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Family Photos

Leigh Ann Edmonds Honors Her Photographic Legacy

Soon after business slowed for Leigh Ann Edmonds during the early days of the pandemic, unexpected down time proved to be a creative blessing in disguise. Edmonds had worked as a freelance commercial photographer for 20 years and been at it full-time for 10 — and suddenly realized she was quite burned out in her profession. 

“A few weeks went by, and I started thinking about how much I missed shooting,” she confessed. “So I started photographing random places in my community, and it started becoming fun again.”

Edmonds is not the first of her family to pick up a camera. Her grandfather, David Allen McCluskey, who died seven years before her birth, had also been a gifted photographer. One day, Edmonds’ mother presented her with a special gift: a collection of photo negatives, taken by her grandfather during the 1950s and ‘60s. “I started studying them, and I noticed similarities to the way I shoot,” Edmonds said. “Our photos seem to match up almost seamlessly.”

Now, these artistic, familial resemblances are on display at Canary Gallery for lovers of photography to view and admire in the aptly-named exhibit, "Two Worlds, One Journey." Gallery Founder Libby Pantazis met Edmonds years ago at a fundraiser and immediately felt like the young photographer was noteworthy. “Since then, I've followed her work and reveled in it,” Pantazis explained.  “I’d been searching for a photographer for the gallery for about seven years.”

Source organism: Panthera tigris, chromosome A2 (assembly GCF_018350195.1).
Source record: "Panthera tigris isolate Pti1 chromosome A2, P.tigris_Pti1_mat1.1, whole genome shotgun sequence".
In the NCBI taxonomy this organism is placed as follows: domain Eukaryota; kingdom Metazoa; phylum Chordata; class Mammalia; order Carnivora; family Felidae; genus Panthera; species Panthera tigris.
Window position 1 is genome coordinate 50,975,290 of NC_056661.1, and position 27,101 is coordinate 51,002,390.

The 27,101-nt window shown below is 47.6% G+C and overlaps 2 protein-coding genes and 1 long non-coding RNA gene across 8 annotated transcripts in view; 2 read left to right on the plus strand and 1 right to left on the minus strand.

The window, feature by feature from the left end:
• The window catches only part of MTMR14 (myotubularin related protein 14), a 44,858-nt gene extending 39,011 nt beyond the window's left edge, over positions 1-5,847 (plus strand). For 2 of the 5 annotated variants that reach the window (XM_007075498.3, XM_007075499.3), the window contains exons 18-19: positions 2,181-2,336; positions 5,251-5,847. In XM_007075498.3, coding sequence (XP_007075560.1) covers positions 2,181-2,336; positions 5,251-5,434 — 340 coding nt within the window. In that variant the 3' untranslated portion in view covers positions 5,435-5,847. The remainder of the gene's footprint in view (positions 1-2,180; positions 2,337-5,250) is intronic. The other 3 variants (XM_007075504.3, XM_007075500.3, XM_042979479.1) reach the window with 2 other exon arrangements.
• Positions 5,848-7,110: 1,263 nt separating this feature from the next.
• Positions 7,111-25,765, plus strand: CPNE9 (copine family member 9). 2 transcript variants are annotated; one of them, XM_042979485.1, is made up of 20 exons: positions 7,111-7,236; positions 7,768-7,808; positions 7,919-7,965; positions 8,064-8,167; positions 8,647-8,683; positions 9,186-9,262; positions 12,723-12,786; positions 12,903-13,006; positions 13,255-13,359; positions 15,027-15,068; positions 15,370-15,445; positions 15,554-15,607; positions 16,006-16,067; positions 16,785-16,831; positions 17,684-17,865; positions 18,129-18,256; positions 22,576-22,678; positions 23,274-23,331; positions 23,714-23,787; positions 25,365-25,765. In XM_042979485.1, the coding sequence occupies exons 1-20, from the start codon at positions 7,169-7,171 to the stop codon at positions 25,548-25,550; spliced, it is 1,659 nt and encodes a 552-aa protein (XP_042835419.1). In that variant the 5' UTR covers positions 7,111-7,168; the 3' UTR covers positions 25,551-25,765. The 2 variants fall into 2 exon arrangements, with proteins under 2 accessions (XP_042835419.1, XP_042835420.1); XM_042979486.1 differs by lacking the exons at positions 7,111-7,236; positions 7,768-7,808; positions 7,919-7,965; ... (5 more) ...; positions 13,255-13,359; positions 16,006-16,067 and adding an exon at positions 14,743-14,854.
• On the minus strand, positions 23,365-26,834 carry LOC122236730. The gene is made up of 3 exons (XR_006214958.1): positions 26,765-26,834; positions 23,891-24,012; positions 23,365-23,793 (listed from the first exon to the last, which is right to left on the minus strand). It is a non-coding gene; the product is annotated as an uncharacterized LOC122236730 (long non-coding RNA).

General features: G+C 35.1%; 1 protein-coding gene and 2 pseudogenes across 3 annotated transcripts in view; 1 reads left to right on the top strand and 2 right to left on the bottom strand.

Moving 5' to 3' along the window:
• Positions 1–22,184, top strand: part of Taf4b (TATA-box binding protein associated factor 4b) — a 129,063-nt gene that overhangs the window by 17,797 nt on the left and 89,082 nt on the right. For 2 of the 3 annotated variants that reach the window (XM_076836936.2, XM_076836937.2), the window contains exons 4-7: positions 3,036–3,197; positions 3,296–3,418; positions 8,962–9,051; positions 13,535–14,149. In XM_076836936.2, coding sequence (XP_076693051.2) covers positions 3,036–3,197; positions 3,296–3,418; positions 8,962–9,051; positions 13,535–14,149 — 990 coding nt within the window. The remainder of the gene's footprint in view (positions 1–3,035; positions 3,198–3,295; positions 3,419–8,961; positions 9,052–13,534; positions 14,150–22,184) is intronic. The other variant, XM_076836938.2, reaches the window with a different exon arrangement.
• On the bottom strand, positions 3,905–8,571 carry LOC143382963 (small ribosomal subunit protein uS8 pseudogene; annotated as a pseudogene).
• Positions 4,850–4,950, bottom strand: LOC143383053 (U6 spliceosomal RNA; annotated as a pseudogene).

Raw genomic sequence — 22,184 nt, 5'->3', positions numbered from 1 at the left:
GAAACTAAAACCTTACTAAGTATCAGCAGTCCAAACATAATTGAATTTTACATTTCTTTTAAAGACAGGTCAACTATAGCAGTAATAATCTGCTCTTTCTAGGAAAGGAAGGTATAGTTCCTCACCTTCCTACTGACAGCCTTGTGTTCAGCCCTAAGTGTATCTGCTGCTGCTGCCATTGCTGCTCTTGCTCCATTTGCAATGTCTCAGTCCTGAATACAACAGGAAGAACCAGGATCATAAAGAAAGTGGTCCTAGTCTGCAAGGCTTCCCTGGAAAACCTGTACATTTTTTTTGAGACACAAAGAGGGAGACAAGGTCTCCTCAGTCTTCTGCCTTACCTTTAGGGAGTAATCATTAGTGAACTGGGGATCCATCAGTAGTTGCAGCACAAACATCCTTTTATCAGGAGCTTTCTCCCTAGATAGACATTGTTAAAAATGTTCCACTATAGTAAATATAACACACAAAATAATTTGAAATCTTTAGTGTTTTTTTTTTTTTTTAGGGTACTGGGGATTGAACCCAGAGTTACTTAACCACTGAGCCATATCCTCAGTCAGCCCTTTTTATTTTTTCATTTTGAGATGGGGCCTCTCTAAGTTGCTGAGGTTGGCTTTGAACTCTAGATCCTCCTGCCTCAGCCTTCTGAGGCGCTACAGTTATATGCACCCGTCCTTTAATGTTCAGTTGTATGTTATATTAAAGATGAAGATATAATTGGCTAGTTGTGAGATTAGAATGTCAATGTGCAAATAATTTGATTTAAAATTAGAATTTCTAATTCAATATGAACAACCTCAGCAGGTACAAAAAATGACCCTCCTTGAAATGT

“Photography, to me, doesn’t have to be about earth-shattering news or a pretty event,” commented Edmonds. “It's just as important for photography to document those in-between moments.”

Edmonds and her grandfather clearly share the penchant for capturing “in-between moments” – that is, when people aren’t posing or expecting a camera to appear. In one of McCluskey’s most memorable shots — taken at the funeral of his wife, Nola McCluskey, in Birmingham’s Jefferson Memorial Cemetery — a handful of Edmonds’ family members, including her mother, are showing raw feelings or “the pain in their own way,” as it's described in the show notes. This haunting photograph is one example of how McCluskey, like his granddaughter, used the art form to capture the human condition at its truest and most vulnerable. 

Sadly, this would be McCluskey’s last photograph; after his wife’s passing, his creative inspiration dwindled until his death in 1974. His own photographic career would be far briefer than his granddaughter’s, lasting just a decade, and Edmonds considers it a privilege to share their collective work with the public and honor the immortality of art. 

“I will now complete his journey,” she mused. “ I don’t have children of my own, so my photography is my baby — and I want to leave my work behind for future generations the way my grandfather did.” 

To learn more about Two Worlds, One Journey, visit canarygalleryllc.com. 
 

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